- Cooperation — the willingness and ability to effectively work with others for the good of the team.
Regardless of how talented and skilled an employee may be, if they cannot communicate, persuade, or cooperate with others, they will not be a successful member of the team. In fact, the higher one climbs the organizational ladder, the more important emotional intelligence becomes — because leaders are expected to work effectively with others all the time.
As Goleman points out in a Big Think video on corporate emotional intelligence as it relates to ecological sustainability initiatives:
“What it takes to lead sustainability in a company, particularly in a climate where you need to make a hard business case but you also need to persuade people that this is even worth doing. And what we’re finding is that there’s a subset of emotional intelligent scales that typifies people who actually can take a company in that direction as a head of a division or so on.”
To effectively lead others and meet long-term goals (such as improving sustainability), leaders need to be able to influence others and get them to commit to a course of action. Without the ability to understand and engage with others on an emotional level, leaders are not as effective at producing results for the organization as a whole.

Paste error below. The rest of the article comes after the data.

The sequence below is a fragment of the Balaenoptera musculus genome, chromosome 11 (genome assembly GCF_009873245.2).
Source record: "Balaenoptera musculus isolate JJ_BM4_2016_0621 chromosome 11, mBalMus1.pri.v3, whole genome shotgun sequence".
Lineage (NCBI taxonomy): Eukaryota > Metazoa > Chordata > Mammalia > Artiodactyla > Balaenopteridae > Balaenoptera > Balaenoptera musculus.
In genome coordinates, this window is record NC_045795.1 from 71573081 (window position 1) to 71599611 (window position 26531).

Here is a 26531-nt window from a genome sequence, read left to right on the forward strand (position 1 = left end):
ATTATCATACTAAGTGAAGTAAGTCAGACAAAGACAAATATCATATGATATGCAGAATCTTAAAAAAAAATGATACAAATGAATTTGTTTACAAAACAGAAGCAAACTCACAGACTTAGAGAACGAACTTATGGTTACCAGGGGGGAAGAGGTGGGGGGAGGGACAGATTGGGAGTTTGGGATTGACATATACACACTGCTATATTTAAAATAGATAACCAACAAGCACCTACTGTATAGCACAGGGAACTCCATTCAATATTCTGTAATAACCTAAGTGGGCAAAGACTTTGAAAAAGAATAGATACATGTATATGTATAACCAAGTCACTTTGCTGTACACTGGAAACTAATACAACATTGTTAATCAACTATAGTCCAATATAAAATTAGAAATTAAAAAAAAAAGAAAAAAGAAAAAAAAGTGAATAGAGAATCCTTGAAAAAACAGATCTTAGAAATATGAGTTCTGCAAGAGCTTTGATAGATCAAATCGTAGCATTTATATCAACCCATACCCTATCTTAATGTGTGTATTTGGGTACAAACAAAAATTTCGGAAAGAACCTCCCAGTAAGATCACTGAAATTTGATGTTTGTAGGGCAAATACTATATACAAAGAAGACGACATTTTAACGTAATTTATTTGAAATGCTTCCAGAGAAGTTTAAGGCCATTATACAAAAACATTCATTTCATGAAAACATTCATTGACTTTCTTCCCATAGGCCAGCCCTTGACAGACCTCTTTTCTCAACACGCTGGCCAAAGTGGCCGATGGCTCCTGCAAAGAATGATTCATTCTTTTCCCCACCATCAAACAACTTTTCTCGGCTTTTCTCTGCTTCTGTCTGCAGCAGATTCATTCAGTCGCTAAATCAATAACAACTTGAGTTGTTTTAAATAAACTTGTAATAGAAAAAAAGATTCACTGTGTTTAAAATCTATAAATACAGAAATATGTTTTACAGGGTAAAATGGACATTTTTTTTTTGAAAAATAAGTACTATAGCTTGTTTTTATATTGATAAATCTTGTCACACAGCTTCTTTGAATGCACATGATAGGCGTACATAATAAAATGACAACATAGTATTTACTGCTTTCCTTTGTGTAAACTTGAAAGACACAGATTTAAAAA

Building Emotional Intelligence
One of the key things to remember about emotional intelligence is that it isn’t a fixed statistic. It’s a skill like any other — meaning that it can be improved on with practice.
Employees can practice emotional intelligence in several ways, including:
- Workshops and Roleplay Sessions. Employees can participate in workshops and roleplay activities such as the “I am, but I am not” and the perspective-taking activities described in the “Best Diversity Activities” post on the Big Think+ blog. These types of activities help improve not only social awareness of others, but self-awareness by making participants confront their own thoughts and feelings.
- Everyday Group Work. Many employees can practice their emotional intelligence skills simply by working closely together on an important project. People in a group working towards a common goal will passively work their EQ “muscles” by engaging in close communication and trying to collaborate with one another.
- Watching Webinars and Lectures from EQ Experts. Short-form online videos featuring lessons from experts in either the theory of EQ or who apply it to influence others and lead their organizations to success can be helpful for making employees aware of the importance of emotional intelligence and what it consists of. When the lesson comes from a well-known and highly-regarded face in the industry, these lessons are more likely to stick with learners.
These are a few of the ways that people in your organization can build up their emotional intelligence and boost employee performance.
Need help growing the EQ of your organization’s members? Get a demo of Big Think+ today and check out the Purpose series of videos for more information on emotional intelligence and other issues that impact employee engagement and drive!